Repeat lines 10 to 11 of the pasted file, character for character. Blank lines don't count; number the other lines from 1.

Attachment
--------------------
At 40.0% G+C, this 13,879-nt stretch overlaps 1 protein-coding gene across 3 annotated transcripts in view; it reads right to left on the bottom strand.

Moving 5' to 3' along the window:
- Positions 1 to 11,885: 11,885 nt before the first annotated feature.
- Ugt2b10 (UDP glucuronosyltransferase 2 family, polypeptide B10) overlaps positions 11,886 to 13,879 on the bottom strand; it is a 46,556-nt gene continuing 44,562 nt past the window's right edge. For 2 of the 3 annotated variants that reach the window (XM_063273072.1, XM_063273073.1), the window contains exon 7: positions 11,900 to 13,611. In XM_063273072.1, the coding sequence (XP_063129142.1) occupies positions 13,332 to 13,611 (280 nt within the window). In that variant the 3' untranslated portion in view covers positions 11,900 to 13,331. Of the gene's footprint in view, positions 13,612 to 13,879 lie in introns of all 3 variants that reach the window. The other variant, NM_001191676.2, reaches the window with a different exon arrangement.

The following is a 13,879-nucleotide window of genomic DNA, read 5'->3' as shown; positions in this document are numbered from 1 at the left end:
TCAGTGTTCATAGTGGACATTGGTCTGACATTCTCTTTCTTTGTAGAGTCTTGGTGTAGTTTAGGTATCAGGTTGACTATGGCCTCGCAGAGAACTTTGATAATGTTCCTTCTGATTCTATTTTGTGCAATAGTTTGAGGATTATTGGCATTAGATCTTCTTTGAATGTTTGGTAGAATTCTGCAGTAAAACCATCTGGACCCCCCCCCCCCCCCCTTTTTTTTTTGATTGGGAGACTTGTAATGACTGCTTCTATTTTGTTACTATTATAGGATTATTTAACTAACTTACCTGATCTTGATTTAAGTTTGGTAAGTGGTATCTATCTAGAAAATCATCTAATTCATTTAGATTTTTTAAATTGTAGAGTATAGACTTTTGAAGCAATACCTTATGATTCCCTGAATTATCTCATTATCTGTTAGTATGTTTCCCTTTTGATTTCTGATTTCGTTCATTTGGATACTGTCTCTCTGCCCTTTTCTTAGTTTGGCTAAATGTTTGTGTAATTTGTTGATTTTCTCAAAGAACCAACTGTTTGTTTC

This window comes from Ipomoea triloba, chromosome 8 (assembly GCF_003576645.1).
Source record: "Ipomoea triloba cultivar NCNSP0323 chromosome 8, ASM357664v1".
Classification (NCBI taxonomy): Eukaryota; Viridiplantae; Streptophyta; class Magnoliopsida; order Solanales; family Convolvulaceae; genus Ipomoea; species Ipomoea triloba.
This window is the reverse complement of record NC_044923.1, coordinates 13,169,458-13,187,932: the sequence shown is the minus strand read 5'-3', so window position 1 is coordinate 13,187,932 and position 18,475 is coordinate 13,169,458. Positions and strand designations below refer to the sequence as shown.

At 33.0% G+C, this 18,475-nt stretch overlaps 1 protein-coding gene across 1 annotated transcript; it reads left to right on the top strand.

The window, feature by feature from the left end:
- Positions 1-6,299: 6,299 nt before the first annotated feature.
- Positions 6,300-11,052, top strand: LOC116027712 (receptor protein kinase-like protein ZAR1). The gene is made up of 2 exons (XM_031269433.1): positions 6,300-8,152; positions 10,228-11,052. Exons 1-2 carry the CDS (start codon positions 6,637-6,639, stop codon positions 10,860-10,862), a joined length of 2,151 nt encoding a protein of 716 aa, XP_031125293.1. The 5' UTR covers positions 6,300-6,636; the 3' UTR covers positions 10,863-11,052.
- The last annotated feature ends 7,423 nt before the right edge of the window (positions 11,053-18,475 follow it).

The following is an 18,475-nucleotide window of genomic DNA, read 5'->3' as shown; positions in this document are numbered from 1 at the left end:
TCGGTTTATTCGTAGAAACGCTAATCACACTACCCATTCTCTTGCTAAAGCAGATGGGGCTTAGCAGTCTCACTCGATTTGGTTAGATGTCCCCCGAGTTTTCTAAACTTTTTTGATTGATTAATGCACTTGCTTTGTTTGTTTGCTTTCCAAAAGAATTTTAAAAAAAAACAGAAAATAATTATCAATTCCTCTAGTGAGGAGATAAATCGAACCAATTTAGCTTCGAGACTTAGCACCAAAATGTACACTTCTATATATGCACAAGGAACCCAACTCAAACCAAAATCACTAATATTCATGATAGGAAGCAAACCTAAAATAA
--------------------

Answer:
This window is the reverse complement of record NC_044923.1, coordinates 13,169,458-13,187,932: the sequence shown is the minus strand read 5'-3', so window position 1 is coordinate 13,187,932 and position 18,475 is coordinate 13,169,458. Positions and strand designations below refer to the sequence as shown.

At 33.0% G+C, this 18,475-nt stretch overlaps 1 protein-coding gene across 1 annotated transcript; it reads left to right on the top strand.